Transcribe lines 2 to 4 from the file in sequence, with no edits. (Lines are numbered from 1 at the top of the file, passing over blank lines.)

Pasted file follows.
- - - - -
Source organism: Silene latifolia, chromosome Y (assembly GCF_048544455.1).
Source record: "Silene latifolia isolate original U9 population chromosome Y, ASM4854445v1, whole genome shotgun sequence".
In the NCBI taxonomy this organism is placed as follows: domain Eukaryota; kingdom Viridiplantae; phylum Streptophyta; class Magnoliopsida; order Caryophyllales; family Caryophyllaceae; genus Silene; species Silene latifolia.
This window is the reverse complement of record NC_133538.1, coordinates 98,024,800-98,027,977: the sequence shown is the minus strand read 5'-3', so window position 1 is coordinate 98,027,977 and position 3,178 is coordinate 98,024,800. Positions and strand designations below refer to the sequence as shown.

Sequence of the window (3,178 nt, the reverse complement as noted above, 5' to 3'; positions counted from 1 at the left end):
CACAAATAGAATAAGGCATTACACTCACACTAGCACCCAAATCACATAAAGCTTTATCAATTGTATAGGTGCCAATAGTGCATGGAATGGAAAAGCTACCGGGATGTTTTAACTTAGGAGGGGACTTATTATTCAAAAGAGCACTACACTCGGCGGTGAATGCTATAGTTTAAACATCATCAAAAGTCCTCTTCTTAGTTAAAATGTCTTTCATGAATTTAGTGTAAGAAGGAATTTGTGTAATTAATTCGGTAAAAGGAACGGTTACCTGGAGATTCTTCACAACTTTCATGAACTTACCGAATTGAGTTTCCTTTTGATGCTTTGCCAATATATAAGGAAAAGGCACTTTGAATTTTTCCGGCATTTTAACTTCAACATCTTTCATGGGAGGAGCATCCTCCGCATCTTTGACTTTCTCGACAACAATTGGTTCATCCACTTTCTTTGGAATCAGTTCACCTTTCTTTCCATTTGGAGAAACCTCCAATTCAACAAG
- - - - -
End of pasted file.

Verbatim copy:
Source record: "Silene latifolia isolate original U9 population chromosome Y, ASM4854445v1, whole genome shotgun sequence".
In the NCBI taxonomy this organism is placed as follows: domain Eukaryota; kingdom Viridiplantae; phylum Streptophyta; class Magnoliopsida; order Caryophyllales; family Caryophyllaceae; genus Silene; species Silene latifolia.
This window is the reverse complement of record NC_133538.1, coordinates 98,024,800-98,027,977: the sequence shown is the minus strand read 5'-3', so window position 1 is coordinate 98,027,977 and position 3,178 is coordinate 98,024,800. Positions and strand designations below refer to the sequence as shown.